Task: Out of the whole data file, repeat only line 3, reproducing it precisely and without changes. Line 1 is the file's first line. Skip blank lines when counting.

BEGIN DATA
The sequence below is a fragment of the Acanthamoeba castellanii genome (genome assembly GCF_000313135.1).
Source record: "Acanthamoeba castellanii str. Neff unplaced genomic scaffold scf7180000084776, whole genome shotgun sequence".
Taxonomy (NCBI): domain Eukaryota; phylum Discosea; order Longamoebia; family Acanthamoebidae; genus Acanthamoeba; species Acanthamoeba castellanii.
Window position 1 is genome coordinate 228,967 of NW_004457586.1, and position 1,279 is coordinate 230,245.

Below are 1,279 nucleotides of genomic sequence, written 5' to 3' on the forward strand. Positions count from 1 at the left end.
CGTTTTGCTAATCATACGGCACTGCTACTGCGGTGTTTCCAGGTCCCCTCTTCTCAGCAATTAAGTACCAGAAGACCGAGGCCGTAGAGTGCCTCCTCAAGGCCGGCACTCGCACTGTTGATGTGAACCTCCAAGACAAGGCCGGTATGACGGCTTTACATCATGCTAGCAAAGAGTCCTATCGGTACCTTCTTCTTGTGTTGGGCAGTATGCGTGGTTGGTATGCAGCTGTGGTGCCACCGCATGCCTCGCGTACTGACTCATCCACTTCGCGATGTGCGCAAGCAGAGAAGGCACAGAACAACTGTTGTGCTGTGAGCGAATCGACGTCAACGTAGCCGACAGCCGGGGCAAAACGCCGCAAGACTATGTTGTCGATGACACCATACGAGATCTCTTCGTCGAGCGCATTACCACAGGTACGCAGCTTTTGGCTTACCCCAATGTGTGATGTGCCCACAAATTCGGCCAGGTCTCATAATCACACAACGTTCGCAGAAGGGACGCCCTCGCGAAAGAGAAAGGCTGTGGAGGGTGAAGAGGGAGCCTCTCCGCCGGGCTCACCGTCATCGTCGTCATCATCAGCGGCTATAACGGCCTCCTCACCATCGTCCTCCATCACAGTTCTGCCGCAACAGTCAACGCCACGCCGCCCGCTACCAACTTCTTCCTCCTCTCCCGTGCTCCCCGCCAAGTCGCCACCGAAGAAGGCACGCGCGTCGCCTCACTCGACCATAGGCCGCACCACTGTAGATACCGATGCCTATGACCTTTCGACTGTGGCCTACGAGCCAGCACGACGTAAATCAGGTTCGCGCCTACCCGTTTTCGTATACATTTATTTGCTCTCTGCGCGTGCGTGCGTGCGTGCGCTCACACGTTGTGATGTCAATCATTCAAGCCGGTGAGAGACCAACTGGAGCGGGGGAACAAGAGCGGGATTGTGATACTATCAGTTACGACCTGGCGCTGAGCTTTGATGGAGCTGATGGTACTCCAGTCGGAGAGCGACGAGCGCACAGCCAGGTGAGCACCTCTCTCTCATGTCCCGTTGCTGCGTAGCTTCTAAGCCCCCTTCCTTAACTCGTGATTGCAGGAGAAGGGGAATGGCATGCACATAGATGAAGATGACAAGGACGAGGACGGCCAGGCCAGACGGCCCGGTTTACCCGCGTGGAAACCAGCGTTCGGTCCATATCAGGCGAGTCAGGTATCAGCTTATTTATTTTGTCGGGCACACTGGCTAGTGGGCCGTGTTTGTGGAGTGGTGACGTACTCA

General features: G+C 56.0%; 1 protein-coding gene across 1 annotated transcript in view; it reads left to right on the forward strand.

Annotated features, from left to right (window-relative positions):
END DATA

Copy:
Taxonomy (NCBI): domain Eukaryota; phylum Discosea; order Longamoebia; family Acanthamoebidae; genus Acanthamoeba; species Acanthamoeba castellanii.